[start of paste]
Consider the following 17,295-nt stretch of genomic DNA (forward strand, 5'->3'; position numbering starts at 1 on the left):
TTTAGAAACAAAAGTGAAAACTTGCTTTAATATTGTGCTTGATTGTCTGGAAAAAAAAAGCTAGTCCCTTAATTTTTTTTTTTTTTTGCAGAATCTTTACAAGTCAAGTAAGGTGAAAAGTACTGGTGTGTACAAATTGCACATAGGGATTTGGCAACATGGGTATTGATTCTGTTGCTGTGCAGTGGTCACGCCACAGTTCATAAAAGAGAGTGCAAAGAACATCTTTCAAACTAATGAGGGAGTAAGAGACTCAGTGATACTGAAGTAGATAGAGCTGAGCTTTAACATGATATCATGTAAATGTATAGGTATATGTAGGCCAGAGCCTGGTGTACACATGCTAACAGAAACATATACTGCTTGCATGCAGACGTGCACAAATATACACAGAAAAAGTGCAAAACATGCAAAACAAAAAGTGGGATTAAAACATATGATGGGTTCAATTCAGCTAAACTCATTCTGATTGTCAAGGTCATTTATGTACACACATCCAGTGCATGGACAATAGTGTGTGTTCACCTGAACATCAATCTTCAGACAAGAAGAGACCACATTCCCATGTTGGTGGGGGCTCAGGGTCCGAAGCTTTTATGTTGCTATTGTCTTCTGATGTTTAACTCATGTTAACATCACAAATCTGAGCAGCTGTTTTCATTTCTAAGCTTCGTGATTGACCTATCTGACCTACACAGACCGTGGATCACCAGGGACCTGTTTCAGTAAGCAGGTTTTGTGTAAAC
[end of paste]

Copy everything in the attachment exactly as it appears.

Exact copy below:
Consider the following 17,295-nt stretch of genomic DNA (forward strand, 5'->3'; position numbering starts at 1 on the left):
TTTAGAAACAAAAGTGAAAACTTGCTTTAATATTGTGCTTGATTGTCTGGAAAAAAAAAGCTAGTCCCTTAATTTTTTTTTTTTTTTGCAGAATCTTTACAAGTCAAGTAAGGTGAAAAGTACTGGTGTGTACAAATTGCACATAGGGATTTGGCAACATGGGTATTGATTCTGTTGCTGTGCAGTGGTCACGCCACAGTTCATAAAAGAGAGTGCAAAGAACATCTTTCAAACTAATGAGGGAGTAAGAGACTCAGTGATACTGAAGTAGATAGAGCTGAGCTTTAACATGATATCATGTAAATGTATAGGTATATGTAGGCCAGAGCCTGGTGTACACATGCTAACAGAAACATATACTGCTTGCATGCAGACGTGCACAAATATACACAGAAAAAGTGCAAAACATGCAAAACAAAAAGTGGGATTAAAACATATGATGGGTTCAATTCAGCTAAACTCATTCTGATTGTCAAGGTCATTTATGTACACACATCCAGTGCATGGACAATAGTGTGTGTTCACCTGAACATCAATCTTCAGACAAGAAGAGACCACATTCCCATGTTGGTGGGGGCTCAGGGTCCGAAGCTTTTATGTTGCTATTGTCTTCTGATGTTTAACTCATGTTAACATCACAAATCTGAGCAGCTGTTTTCATTTCTAAGCTTCGTGATTGACCTATCTGACCTACACAGACCGTGGATCACCAGGGACCTGTTTCAGTAAGCAGGTTTTGTGTAAAC